Electives should be elective

Amelia Johnson

The return to school each year looks exactly the same: students scramble to change their wrongly-assigned classes, a week-long line forms in the counselor’s office, and incoming freshmen, as well as some unlucky sophomores, are stuck with a list of mandatory electives. It’s time for Wilson to take that word literally–

to make our electives elective. 

In addition to core classes, students are required to fulfill music, art, and gym credits, but even after completing those many are stuck in other electives. Though intended to be critical, character-building courses, required electives serve as nothing but free periods for the majority of students. The skill levels of kids in these classes are blatantly varying: imagine an entry-level music class with students ranging from beginner to advanced, all of whom must go along with the very elementary material (if they hope to graduate).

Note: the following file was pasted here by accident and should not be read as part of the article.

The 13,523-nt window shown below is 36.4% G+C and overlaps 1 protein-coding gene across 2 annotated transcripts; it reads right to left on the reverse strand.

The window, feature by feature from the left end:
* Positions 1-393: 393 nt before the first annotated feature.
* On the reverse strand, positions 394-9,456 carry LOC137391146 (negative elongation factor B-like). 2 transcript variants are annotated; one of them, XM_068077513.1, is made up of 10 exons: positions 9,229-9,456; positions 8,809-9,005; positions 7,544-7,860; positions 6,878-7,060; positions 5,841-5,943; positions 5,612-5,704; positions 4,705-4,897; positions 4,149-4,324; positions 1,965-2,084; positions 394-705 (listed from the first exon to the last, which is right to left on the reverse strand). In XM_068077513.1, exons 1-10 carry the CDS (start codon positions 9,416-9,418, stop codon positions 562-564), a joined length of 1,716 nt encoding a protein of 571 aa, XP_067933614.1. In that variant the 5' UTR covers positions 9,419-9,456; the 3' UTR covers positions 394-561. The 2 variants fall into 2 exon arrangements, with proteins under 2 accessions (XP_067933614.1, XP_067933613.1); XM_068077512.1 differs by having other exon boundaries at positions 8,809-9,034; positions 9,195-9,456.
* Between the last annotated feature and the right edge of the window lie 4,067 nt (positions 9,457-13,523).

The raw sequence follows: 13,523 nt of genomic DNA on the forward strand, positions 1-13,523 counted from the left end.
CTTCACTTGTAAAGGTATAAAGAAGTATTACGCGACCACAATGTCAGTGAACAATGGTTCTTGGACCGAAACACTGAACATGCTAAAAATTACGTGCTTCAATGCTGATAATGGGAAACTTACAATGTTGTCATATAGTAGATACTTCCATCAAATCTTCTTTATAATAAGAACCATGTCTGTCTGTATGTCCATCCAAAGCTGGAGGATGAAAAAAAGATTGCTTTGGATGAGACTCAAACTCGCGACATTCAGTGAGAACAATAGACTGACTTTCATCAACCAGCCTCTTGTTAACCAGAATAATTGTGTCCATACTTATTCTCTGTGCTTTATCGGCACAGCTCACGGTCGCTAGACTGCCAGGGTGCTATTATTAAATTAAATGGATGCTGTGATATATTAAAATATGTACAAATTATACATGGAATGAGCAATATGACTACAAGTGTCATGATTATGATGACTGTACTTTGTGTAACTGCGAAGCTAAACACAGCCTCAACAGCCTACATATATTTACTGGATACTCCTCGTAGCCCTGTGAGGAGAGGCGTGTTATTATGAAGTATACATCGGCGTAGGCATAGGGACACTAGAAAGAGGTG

The required electives particularly pose a problem to juniors. If they could complete required core classes earlier in high school, in place of electives, junior year schedules could have more flexibility, the importance of which seems to be overlooked; open space in a schedule as an upperclassman can allow for extra AP courses, or simply courses more tailored to students with unique interests, which will better prepare them for college.

Another obstacle this year was scheduling. Many juniors like myself were enrolled in classes that we weren’t meant to take, the only viable solution being the basically pointless trip to the counselor’s office, which often consumes a whole class period and leaves you with the same schedule as before. 

An easy fix to this dilemma is to give juniors study periods–instead of trying for days to switch a class and ending with an unsatisfactory one, Wilson should allow us to take that period off to work on homework or do test prep, especially as we near the SATs and ACTs. This would have the added bonus of reducing class sizes and opening seats for students who are excited for a specific elective. It would also alleviate the tremendous burden of schedule changes that the counselors have to deal with each semester which places an unnecessary amount of stress on them.

At the end of the day, a dispassionate student is not going to benefit from a class, and the school doesn’t benefit from implementing such a strict curriculum. If Wilson intends to prepare us for college, they need to act in the best interest of students by allowing us to determine which courses excite us and giving us the time we need to study in between. •